Earlier this year I graduated from college. While that is a major accomplishment, I was mainly excited about finally being able to read again. Normally I’m only able to read for fun during the summer because I’m so busy with school reading boring case studies instead of Jane Austen. But now that that’s over, I’ve been able to read whatever I want, whenever I want. I don’t remember the last time I was able to read this many of my own books consecutively. In the spirit of ending yet another year, I’ve made a list of all the books I’ve read this year since my graduation in May with a pretty shitty one sentence explanation of each.
Catcher in the Rye* | J.D. Salinger
Melodramatic 16-year-old boy struggles with quarter life crisis.
Diary of an Oxygen Thief | Anonymous
Man who is a jerk to women gets what’s coming to him from an equally shitty woman.
Gone Girl | Gillian Flynn
A modern guide of how not to fix a marriage.
Horns | Joe Hill
If you’re ever worried about people thinking horrible things about you behind your back, this will validate that paranoia.
Manson: In His Own Words | Nuel Emmons
A reminder that a person’s past explains one’s behavior – but still doesn’t excuse murder.
One Flew Over the Cuckoo’s Nest | Ken Kesey
Man who chooses to be deaf so everyone will leave him alone watches other man who wants everyone to notice him.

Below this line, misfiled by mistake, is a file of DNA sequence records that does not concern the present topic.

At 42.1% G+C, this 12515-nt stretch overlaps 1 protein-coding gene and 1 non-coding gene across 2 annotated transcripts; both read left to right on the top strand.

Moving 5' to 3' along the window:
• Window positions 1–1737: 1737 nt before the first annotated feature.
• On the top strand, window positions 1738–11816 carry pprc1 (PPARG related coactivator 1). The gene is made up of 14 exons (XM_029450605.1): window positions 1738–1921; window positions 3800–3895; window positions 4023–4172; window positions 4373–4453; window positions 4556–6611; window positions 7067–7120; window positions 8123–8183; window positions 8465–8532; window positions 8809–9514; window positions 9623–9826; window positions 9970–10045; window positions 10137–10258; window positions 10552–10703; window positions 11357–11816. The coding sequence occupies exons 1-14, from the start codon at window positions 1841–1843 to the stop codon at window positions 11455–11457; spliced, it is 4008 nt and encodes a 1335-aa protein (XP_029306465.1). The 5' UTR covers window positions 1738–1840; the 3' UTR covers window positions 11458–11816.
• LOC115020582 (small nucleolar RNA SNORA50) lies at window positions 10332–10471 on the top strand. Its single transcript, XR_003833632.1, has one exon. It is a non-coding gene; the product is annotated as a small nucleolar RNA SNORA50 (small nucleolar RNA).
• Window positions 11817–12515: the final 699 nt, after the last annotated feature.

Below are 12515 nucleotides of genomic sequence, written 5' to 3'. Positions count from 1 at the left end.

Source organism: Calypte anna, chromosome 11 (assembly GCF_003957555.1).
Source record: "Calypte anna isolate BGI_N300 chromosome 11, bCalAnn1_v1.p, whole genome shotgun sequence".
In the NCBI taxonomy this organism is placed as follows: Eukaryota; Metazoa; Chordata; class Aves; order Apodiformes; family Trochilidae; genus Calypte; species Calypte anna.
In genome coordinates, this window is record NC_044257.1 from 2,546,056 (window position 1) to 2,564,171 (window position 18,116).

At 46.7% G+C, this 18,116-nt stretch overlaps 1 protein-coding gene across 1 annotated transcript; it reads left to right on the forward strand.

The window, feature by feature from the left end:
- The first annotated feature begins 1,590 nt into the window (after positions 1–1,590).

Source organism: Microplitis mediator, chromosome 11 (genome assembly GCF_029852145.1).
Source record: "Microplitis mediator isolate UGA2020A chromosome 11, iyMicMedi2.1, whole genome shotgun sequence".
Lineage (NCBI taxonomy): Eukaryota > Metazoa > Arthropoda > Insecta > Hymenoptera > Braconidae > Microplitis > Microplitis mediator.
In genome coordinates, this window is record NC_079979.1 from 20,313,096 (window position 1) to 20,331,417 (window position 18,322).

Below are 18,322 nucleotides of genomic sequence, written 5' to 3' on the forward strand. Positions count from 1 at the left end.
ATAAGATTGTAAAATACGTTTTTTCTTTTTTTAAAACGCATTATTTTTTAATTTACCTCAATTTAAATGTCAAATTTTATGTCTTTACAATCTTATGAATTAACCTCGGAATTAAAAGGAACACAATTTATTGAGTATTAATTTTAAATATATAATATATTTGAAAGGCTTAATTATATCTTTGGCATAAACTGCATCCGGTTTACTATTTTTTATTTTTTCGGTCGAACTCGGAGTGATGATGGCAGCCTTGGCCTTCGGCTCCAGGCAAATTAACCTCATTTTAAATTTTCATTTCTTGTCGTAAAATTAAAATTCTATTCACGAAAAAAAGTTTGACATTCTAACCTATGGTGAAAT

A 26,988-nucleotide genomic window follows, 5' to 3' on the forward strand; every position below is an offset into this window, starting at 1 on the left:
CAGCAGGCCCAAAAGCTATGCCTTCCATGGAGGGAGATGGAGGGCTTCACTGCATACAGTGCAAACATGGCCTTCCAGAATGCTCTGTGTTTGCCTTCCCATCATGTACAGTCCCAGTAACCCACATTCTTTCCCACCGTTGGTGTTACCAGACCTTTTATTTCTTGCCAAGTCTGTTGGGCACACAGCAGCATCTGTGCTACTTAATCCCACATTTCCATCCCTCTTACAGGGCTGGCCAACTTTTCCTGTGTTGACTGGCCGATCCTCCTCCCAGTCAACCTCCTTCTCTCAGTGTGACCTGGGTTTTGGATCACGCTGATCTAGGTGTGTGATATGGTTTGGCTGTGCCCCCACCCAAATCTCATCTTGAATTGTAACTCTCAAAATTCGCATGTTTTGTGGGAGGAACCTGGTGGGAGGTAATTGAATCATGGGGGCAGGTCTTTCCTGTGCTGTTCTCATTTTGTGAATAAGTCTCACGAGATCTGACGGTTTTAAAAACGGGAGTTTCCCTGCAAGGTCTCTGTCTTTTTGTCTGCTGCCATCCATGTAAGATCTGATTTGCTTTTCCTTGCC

Pride and Prejudice* | Jane Austen
Don’t judge a book by its cover – or a person by their resting bitch face.
Ready Player One | Ernest Cline
Basically Charlie and the Chocolate Factory if Charlie had access to an oculus rift.
Tank Girl: Armadillo! | Alan C. Martin
Update: tanks are actually a girl’s best friend.
The Biography of Jack the Ripper | James Carnac
Man who claims to be Jack the Ripper also claims he never called himself Jack the Ripper.
The Hidden Diary of Marie Antoinette | Carolly Erickson
18th century fan fiction ft. the life and death of Marie Antoinette.
The Hunchback of Notre Dame | Victor Hugo
Nonstop miscommunication causes way more trouble than it should have.
The Invention of Murder: How the Victorians Reveled in Death and Detection and Created Modern Crime | Judith Flanders
An explanation of how death became the trend we know today.
Despite 2016 being an absolutely ridiculous year, it’s been a really great reading year for me.
Soo…because of the holidays, I haven’t really been able to write (a combination of Christmas shopping and being lazy). I still intend on continuing to write about my reading endeavors as soon as the new year begins (and will be more persistent about it, sorry). I’ve already started on the next post, and I cannot wait to share my thoughts on this book. Mainly because I have a lot of feelings about how this book went down and need the internet to know about my frustration and mind-fucked-ness.
But with a new year comes new books. And unlike this year, 2017 I’ll actually have the whole year to read whatever I want. That’s a lot of reading time, and I need equally as many books to fill up that time. I’m constantly scavenging for new books, which means I’m always open to suggestions. Do you know a book that is either amazing, horrible, or just plain “what the fuck did I read? I need someone else to read this so they can feel what I now feel”. Let me know! Any and all recommendations are always welcomed.
Until next time, wishing everyone a safe and happy New Years.